After graduating from high school with an GPA of 4.2, he sent out his resume to the most prestigious universities in the world, and eventually entered Harvard, where he received higher education in economics and a place on the team. Lin became the first player in Ivy League history to score more than 1,450 points, 450 rebounds, 400 assists, and 200 steals. After that, many NBA clubs became interested in him, and despite some difficulties, Jeremy eventually achieved success in the league and became the first Harvard graduate since Ed Smith (1954), who managed to get into the best basketball league in the world.
- TOM MCMILLEN
Probably the least known basketball player on this list, notable not for his “outstanding” career. On average, he scored 8.1 points in his career, took 4.1 rebounds, and played for four different teams in 13 seasons. After completing his career, Tom moved into politics and succeeded there, becoming a member of the US House of Representatives. In 2011, he was named chairman of the board of directors of the President’s Sports, Fitness, and Sports Nutrition Foundation. McMillen also wrote a book in which he carefully examined the connection between sports and ethics.
- KYLE O’QUINN
New York-born Kyle O’Quinn went to Norfolk State University. Afterwards, Kyle turned professional without graduating from university, he made a promise to his parents that he would graduate and receive a diploma. Recall that O’Quinn spent four seasons with the Norfolk State University basketball team, where he scored 12.3 points (16.4 in his best year), and 8.4 rebounds (11.1) on average per game.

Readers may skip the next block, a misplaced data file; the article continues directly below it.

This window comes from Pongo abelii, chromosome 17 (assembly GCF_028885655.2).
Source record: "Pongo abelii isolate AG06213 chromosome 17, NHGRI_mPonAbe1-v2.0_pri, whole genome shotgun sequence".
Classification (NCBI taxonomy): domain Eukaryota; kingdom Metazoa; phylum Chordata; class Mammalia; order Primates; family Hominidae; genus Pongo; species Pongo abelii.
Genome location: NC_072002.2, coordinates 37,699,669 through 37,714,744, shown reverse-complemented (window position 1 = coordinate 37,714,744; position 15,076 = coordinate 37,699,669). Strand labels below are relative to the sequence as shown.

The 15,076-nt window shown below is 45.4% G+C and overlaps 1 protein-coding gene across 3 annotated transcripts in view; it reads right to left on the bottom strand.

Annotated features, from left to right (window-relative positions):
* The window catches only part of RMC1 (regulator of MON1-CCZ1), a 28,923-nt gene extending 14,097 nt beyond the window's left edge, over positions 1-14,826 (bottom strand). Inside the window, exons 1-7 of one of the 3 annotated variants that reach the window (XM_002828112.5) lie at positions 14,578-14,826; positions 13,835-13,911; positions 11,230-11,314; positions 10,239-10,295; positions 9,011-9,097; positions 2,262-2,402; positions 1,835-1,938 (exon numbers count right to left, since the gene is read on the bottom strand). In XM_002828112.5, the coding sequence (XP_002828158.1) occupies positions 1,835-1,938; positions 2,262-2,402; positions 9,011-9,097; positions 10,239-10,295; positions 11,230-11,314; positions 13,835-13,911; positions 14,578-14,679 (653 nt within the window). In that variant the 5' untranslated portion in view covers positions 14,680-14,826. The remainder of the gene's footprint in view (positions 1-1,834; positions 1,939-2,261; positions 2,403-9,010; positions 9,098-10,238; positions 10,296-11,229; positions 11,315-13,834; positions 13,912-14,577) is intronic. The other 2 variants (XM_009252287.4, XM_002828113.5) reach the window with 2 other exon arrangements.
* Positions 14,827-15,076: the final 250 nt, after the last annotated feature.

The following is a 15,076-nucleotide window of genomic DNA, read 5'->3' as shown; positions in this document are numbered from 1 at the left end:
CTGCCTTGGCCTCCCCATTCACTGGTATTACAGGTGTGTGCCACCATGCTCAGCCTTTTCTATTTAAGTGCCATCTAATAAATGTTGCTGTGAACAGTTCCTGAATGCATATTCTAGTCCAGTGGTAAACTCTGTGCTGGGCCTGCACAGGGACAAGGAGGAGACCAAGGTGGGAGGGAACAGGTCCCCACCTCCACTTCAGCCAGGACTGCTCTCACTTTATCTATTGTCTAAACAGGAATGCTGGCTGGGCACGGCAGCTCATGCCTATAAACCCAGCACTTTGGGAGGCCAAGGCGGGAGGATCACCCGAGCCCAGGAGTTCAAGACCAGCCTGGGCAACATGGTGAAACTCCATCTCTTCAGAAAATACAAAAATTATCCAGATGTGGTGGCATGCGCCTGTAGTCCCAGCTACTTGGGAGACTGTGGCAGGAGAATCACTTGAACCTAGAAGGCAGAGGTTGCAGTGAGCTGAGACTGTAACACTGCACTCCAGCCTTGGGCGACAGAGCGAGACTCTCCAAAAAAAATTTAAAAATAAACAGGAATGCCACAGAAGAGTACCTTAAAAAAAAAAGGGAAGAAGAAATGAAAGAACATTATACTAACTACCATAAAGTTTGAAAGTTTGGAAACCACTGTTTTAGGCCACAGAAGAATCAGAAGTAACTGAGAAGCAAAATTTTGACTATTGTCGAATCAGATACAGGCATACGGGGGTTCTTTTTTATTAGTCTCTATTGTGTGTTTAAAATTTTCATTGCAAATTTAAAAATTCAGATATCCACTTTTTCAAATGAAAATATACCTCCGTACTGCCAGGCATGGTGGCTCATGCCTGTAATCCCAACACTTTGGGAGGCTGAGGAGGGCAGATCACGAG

- JERRY LUCAS
He has developed many different brain games and lessons to improve memory. All his acquaintances were amazed at how easily he could operate with numbers. He even had a television show called The Jerry Lucas Super Kids Day Magic Jamboree, where he performed various educational word games, number riddles, and other “magic” tricks as Luke the Magician. In the early 1970s, he decided to test his memory when he appeared on television and wowed a national audience with his ability, he memorized the first 500 pages of the Manhattan telephone directory.
- BILL BRADLEY
Perhaps the most outstanding example of education in NBA history is 70s Knicks forward Bill Bradley, who graduated with honors from Princeton, won a Rhodes scholarship and studied at Oxford for two years, and after retiring from his sports career became a senator and ran for the post of US President from the Democrats (lost the primaries to Al Gore). None of the above are striking as the standard of the “smart” player, but Bill Bradley, after all, became a member of the Hall of Fame and two-time champion of the New York Knicks coached by Red Holtzman.
- DAVID ROBINSON
Robinson’s intelligence and good manners did not allow him to step into the cohort of the greatest players who became NBA champions in the status of the single best players on the team. Robinson was TOO smart – passed the SAT at 1310, served in the Navy, was an exemplary citizen, a deeply religious person, and a real gentleman. Robinson not only as a player but also as a person was and remains an example to follow.